Critique Technique, Part 58 — Ending a Scene or Chapter Well

saying on shirt
photo credit: Harpersbizarre via photopin cc

When a writer ends a scene or chapter, he wants to do two things. He wants to leave the scene’s or chapter’s protagonist worse off than they were before. (Except, perhaps, at the very end of the story or book. More on that in the next article.) And because of that, he wants to leave the reader wanting to read more. No, needing to read more.

The end of every scene or chapter should in some way launch the reader into the next one. That launch doesn’t have to be the equivalent of a giant rocket blasting off for deep space. It could be a gentle shove, or a subtle but irresistible suction that pulls them onward. But gentle or gigantic, push or pull, it needs to be undeniable: the reader can’t say no to it.

Launch Controls

There are lots of ways to do this, of course. The writer can:

  • Employ the classic “cliffhanger,” in which the protagonist or another key character is left dangling over some kind of abyss: physical, emotional, psychological, or personal. The term comes from the old book and movie serials that ended each episode with the hero hanging by his or her fingernails from a rock ledge or tree root above a long drop to certain death, with a steam locomotive bearing down on them, the bad guy’s gun pointed right at their chest, or whatever. In every case, the reader or viewer was left having to wait on pins and needles for the next installment, which of course they just had to read or go see.
  • Leave the scene or chapter before the action is complete. This can be dramatic or subtle, but the incompleteness will drive the reader to turn the page.
  • Switch point of view (POV), time, or location in the transition to the next scene or chapter. Especially when combined with ending the scene or chapter before the action ends, this technique pulls the reader onward.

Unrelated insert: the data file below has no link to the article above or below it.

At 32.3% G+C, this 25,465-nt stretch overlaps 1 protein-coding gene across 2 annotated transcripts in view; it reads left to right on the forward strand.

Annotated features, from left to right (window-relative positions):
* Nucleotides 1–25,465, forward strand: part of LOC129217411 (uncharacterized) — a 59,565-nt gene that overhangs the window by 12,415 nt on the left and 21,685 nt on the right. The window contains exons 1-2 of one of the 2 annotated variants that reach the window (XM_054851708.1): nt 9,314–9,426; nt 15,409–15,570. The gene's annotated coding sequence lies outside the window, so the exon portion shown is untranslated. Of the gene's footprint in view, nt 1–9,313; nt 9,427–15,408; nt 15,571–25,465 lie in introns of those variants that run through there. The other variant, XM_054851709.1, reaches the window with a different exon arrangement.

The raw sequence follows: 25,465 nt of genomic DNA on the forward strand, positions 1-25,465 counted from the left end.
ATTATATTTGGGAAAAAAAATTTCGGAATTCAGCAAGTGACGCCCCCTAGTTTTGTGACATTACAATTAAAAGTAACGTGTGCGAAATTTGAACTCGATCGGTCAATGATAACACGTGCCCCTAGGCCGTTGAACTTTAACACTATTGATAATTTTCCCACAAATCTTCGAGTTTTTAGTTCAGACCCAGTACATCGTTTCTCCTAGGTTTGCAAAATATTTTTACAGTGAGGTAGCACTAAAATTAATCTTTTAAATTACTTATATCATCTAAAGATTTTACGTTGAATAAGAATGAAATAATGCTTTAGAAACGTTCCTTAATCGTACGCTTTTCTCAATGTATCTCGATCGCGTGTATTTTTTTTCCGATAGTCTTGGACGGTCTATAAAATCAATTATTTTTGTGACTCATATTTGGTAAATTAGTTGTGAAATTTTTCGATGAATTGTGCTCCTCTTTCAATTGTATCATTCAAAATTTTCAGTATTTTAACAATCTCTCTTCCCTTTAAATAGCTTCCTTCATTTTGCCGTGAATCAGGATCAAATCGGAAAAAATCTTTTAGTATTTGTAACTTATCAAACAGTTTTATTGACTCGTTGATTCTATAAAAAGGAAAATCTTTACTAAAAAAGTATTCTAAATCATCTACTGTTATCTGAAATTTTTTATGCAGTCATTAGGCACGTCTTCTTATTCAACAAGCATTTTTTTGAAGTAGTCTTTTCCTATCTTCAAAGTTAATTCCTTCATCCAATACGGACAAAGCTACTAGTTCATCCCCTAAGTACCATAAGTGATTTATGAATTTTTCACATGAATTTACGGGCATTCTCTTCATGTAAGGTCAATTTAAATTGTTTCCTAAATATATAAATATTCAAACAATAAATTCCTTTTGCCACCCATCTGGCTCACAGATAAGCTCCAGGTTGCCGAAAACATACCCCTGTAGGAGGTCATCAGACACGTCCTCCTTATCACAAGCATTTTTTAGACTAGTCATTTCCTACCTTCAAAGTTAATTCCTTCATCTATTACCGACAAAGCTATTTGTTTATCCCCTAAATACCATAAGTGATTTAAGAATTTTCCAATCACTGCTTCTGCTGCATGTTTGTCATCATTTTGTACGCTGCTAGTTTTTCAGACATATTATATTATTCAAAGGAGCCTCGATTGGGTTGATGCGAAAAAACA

In my book The Eternity Plague, a riot takes place in one of the chapters. In order to show the chaos and confusion of the riot, I switched from POV to POV and place to place very quickly. (That’s called “jump-cutting” in television and the movies.) No one character’s actions were done before I moved on to the next one… and the next… and the next. The result was that the reader raced through the chapter, which ended with the next technique.

  • Complete the action but leave the characters in a worse position than they were before. The cliffhanger is the extreme example of this, but this technique can be used very quietly, too, particularly if the text leaves the reader only sensing that things have just gotten worse. Then they have to turn the page.
  • Complete the action, leaving the characters seemingly in a better place, but leave hints that that peace and tranquility isn’t going to last for long. Those hints will push the reader onward: they have to know what’s going to happen when the other shoe drops.

As a reviewer, these are the kinds of things you’re looking for as you finish each chapter or scene. If you find them, that’s great news, and it’s something you want to point out to the author. Specifically, you want to note what she did that kept you reading (or wanting the next batch of chapters), and why it worked. Even better, if she used different techniques at the ends of different scenes or chapters, that’s worth calling special attention to because it’s a sign of even more skill at work.

Questions for You

Let’s wrap this article up with some questions that codify the techniques I listed above.

  • If the author used the classic brink-of-disaster cliffhanger, why did it work?
    • How had she built up to it to make it so suspenseful (pun fully intended)?
  • If he ended the scene or chapter before the action wrapped up, why was leaving at that specific moment so effective?
    • Did he combine this technique with changing to a different POV, time, or place in the next scene or chapter?
    • If so, why was that effective?
  • If, at the end of a scene or chapter, the action had wrapped up but her characters’ situation was worse than before, what was it about their new situation that made you want to know what would happen next?
  • Similarly, if his characters seemed to be better off, but you knew they weren’t, what was it about the hints he planted that kept you reading?
    • What hints did he plant?
    • Was there any hint that was particularly important or well-placed?

What do you look for to identify an effective ending to a scene or chapter? The comments box is, of course, at the end of this article, but you can keep me reading my putting your suggestions and ideas about effective scene and chapter endings there.

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